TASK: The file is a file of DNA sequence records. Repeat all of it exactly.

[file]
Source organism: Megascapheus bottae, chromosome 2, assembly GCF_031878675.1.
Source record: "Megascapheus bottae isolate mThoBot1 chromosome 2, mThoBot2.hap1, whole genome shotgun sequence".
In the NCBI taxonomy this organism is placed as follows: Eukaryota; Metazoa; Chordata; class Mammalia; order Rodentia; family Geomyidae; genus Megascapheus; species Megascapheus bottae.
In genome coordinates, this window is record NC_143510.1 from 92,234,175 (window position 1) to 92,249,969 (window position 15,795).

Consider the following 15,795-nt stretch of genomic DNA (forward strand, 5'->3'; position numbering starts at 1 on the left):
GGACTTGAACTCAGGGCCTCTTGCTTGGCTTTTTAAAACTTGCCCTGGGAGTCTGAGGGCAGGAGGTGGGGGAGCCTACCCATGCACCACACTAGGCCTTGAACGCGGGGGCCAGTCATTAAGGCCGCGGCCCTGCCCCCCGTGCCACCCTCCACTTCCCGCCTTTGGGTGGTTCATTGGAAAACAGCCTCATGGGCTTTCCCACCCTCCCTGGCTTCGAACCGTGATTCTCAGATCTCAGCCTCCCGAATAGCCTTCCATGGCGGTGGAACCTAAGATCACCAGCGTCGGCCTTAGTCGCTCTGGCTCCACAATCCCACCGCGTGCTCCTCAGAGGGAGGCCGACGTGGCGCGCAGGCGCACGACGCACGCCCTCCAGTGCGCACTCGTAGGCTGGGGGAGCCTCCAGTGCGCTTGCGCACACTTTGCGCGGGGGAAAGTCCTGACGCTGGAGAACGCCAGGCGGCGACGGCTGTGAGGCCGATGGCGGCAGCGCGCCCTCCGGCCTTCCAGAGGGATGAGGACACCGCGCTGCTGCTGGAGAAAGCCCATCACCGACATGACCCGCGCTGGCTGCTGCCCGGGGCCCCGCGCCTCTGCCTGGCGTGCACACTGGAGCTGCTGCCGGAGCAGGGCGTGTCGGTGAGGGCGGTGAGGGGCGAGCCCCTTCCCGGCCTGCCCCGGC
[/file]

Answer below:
Source organism: Megascapheus bottae, chromosome 2, assembly GCF_031878675.1.
Source record: "Megascapheus bottae isolate mThoBot1 chromosome 2, mThoBot2.hap1, whole genome shotgun sequence".
In the NCBI taxonomy this organism is placed as follows: Eukaryota; Metazoa; Chordata; class Mammalia; order Rodentia; family Geomyidae; genus Megascapheus; species Megascapheus bottae.
In genome coordinates, this window is record NC_143510.1 from 92,234,175 (window position 1) to 92,249,969 (window position 15,795).

Consider the following 15,795-nt stretch of genomic DNA (forward strand, 5'->3'; position numbering starts at 1 on the left):
GGACTTGAACTCAGGGCCTCTTGCTTGGCTTTTTAAAACTTGCCCTGGGAGTCTGAGGGCAGGAGGTGGGGGAGCCTACCCATGCACCACACTAGGCCTTGAACGCGGGGGCCAGTCATTAAGGCCGCGGCCCTGCCCCCCGTGCCACCCTCCACTTCCCGCCTTTGGGTGGTTCATTGGAAAACAGCCTCATGGGCTTTCCCACCCTCCCTGGCTTCGAACCGTGATTCTCAGATCTCAGCCTCCCGAATAGCCTTCCATGGCGGTGGAACCTAAGATCACCAGCGTCGGCCTTAGTCGCTCTGGCTCCACAATCCCACCGCGTGCTCCTCAGAGGGAGGCCGACGTGGCGCGCAGGCGCACGACGCACGCCCTCCAGTGCGCACTCGTAGGCTGGGGGAGCCTCCAGTGCGCTTGCGCACACTTTGCGCGGGGGAAAGTCCTGACGCTGGAGAACGCCAGGCGGCGACGGCTGTGAGGCCGATGGCGGCAGCGCGCCCTCCGGCCTTCCAGAGGGATGAGGACACCGCGCTGCTGCTGGAGAAAGCCCATCACCGACATGACCCGCGCTGGCTGCTGCCCGGGGCCCCGCGCCTCTGCCTGGCGTGCACACTGGAGCTGCTGCCGGAGCAGGGCGTGTCGGTGAGGGCGGTGAGGGGCGAGCCCCTTCCCGGCCTGCCCCGGC